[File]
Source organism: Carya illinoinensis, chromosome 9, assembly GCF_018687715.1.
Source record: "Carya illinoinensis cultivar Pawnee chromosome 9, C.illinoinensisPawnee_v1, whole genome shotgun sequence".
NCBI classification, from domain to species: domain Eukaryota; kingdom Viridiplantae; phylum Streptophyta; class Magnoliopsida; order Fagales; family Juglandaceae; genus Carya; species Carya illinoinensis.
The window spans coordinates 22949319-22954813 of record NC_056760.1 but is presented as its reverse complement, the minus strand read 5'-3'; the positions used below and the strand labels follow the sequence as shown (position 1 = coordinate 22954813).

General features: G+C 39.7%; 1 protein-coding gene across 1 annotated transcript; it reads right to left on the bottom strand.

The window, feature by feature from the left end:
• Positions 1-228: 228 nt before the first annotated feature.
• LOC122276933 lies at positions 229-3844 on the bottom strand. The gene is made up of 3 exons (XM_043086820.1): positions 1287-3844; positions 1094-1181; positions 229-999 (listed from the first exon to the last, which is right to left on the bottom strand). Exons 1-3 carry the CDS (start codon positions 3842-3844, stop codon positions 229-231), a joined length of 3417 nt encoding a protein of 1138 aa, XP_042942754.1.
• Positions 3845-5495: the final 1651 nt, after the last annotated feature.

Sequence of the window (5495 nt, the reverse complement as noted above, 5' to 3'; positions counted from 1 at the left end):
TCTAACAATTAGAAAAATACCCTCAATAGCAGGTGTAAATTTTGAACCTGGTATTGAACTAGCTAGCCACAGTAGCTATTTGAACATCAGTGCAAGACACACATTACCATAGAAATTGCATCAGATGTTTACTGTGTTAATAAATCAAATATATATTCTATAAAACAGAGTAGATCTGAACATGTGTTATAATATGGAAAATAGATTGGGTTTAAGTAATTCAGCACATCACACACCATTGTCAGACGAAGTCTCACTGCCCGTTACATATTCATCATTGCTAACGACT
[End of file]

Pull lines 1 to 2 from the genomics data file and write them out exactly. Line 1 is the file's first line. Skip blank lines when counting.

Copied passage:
Source organism: Carya illinoinensis, chromosome 9, assembly GCF_018687715.1.
Source record: "Carya illinoinensis cultivar Pawnee chromosome 9, C.illinoinensisPawnee_v1, whole genome shotgun sequence".